Skip to main content

AVIVO HD vs. Purevideo HD: What You Need to Know about High-Definition Video

Conclusion

After spending a lot of time with high-definition video and some PC video cards, I can't help shake the feeling that we're almost there, but not quite.

There is naturally going to be a transitional period between DVD and HD DVD/Blu-ray, and this is it. We're just starting to see the new drives come out on the market, and you can't even buy an HD DVD player for less than $200. Compare this with DVD read/write drives which you can buy for about $30 nowadays.

For this high price, you can play an HD DVD disk on your PC through an analog connection. If you have a newer HDCP monitor AND an HDCP video card, you'll be able to use a digital connection. Of course, even after all that, your CPU utilization will be quite high unless you have Windows Vista and a brand new Geforce 8600/8700. And no matter what you do, your PC won't yet be able to match the image quality offered by HD video processors that are much more successful with the HQV HD video benchmark...

The good news is that technology moves fast on the PC. For example, I tried to start this review months ago, and frankly I couldn't get basic playback to work in some cases over an analog connection. Fast forward to today and we have working software and hardware and HD video playback on the PC with relatively little fuss. Sure, it doesn't have the frills yet, but it'll do the job, and you just KNOW that Nvidia and ATI are going to get their acts together in short order. We've seen it happen with the HQV DVD benchmark, and we'll see it happen in the high-definition video realm.

My conclusion? That's a tough one, but here are some recommendations: If you have a low-end Windows Vista PC and want to get into HD DVD/Blu-ray playback, the Geforce 8500 and 8600 look ideal for you. If you have a high-end system, you probably also have a high end video card and CPU, and HD video playback will also work pretty well.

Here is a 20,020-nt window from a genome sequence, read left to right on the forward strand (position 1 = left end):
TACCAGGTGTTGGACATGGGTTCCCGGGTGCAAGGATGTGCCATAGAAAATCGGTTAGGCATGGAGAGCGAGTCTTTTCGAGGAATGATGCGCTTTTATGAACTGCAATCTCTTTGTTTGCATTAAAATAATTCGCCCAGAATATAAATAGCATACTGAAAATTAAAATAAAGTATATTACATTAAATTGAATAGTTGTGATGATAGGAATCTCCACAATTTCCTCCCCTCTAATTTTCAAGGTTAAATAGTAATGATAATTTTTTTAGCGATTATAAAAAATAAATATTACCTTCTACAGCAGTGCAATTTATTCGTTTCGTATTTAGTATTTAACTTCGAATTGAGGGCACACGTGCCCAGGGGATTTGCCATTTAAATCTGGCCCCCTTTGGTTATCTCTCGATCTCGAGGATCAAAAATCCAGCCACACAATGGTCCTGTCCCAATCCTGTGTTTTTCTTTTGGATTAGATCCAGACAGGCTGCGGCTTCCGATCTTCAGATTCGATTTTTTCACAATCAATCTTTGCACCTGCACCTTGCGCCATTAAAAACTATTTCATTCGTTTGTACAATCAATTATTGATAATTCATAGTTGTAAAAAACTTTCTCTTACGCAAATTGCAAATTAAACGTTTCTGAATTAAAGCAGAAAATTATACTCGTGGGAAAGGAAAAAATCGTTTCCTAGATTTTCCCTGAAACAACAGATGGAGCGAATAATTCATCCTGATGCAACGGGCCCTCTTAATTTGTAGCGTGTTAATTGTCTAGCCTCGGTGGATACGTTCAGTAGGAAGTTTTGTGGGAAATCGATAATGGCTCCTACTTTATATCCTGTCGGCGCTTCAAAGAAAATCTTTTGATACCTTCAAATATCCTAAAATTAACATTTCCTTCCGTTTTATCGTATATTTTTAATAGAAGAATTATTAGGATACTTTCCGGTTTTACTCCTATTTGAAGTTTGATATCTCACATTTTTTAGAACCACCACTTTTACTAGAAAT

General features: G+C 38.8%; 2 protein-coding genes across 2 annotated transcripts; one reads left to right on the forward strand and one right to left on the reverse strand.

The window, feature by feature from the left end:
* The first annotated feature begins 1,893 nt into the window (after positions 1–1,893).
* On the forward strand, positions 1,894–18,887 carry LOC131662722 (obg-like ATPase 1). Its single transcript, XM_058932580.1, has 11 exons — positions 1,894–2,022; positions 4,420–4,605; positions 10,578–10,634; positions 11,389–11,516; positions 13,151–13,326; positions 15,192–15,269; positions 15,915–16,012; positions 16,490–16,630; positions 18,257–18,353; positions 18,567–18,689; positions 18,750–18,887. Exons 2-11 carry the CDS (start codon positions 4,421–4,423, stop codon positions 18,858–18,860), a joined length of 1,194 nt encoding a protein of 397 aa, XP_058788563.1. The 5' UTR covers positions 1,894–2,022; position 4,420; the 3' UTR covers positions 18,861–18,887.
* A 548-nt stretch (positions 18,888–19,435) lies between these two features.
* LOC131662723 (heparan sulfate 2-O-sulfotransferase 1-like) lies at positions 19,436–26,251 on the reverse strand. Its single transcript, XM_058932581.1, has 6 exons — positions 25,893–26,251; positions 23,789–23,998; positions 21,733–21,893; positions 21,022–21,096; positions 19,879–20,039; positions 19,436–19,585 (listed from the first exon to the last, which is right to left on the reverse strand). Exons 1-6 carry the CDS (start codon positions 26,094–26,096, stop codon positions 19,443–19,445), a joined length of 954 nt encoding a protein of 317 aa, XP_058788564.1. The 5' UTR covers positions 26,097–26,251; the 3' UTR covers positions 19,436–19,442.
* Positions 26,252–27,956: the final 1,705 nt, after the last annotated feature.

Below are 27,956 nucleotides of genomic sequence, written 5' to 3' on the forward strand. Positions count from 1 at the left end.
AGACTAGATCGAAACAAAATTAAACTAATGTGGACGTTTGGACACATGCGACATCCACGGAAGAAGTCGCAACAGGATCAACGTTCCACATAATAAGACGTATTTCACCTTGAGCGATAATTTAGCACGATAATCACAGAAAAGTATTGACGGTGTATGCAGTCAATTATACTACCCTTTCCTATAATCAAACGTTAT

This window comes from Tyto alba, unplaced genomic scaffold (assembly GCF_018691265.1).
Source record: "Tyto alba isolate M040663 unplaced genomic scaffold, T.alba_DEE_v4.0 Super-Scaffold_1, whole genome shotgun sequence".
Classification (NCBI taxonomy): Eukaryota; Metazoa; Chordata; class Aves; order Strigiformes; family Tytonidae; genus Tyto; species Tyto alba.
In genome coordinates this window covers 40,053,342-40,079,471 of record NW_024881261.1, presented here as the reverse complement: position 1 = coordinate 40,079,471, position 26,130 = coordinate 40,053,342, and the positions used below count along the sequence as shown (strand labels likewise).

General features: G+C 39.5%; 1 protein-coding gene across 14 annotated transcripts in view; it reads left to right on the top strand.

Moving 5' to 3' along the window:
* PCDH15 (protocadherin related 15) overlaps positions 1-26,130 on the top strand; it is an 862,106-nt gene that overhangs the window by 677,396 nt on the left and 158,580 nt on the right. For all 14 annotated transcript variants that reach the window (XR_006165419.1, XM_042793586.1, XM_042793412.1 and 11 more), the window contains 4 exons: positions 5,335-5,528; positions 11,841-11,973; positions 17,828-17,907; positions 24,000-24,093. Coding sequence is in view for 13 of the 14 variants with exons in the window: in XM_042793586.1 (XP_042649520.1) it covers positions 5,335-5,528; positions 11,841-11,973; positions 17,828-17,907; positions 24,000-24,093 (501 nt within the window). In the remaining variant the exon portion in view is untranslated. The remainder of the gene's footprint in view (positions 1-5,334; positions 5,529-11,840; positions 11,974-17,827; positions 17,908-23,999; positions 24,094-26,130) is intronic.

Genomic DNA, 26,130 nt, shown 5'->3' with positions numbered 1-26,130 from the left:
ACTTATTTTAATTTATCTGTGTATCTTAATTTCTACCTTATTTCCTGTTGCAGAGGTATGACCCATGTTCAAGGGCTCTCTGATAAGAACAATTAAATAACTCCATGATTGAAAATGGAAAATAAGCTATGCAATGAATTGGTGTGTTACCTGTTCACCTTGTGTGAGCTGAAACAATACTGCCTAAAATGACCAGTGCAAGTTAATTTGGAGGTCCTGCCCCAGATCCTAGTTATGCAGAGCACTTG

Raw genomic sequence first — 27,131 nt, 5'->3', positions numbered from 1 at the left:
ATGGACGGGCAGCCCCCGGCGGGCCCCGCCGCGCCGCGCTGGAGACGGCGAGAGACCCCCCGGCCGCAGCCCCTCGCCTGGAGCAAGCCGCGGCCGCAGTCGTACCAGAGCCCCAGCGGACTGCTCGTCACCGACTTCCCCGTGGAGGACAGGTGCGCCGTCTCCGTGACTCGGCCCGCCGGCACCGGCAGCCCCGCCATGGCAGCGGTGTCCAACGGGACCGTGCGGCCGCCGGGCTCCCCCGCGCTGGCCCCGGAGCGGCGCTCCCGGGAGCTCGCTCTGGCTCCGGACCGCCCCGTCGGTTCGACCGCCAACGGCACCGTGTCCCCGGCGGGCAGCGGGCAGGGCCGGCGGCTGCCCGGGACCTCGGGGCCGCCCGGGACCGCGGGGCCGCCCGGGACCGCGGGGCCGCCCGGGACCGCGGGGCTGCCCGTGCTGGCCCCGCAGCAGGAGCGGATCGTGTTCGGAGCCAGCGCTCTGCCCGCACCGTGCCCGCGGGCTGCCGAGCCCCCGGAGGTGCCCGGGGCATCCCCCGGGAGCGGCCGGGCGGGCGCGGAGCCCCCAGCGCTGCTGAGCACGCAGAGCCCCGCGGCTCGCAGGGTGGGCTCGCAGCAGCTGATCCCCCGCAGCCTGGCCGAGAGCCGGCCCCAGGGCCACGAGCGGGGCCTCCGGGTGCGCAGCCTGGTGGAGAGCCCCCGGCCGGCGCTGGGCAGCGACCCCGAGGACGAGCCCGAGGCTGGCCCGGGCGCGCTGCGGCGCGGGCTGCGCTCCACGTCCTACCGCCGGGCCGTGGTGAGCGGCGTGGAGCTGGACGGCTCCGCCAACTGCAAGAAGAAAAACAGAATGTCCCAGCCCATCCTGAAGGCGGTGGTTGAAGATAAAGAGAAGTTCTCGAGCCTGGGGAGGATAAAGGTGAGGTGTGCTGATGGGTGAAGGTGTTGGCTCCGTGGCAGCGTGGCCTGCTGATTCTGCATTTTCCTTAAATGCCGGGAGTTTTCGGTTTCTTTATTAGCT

However, If you have an older system with Windows XP, you'd be advised to hold off investing in a video card like the 8500/8600 until the drivers are ready for XP.

Also, if you're an audiophile who plans on hooking your PC into a high-end digital home theater via HDMI, remember the HD 2900 XT's built-in audio processor that allows for full-resolution HD audio through the HDMI digital output.

Finally, keep in mind that ATI's next-generation midrange cards are on the way, which are also supposed to take almost all the load off of the CPU during HD video playback like the Geforce 8500/8600 cards do.

Editor's Opinion

I'm really looking forward to the next year as these issues get ironed out and the technology matures. If I had to put money on it, I'd bet it's going to ramp up quickly. And it'll be nice when the HD DVD/Blu-ray hybrid drives arrive, too.

Join our discussion on this topic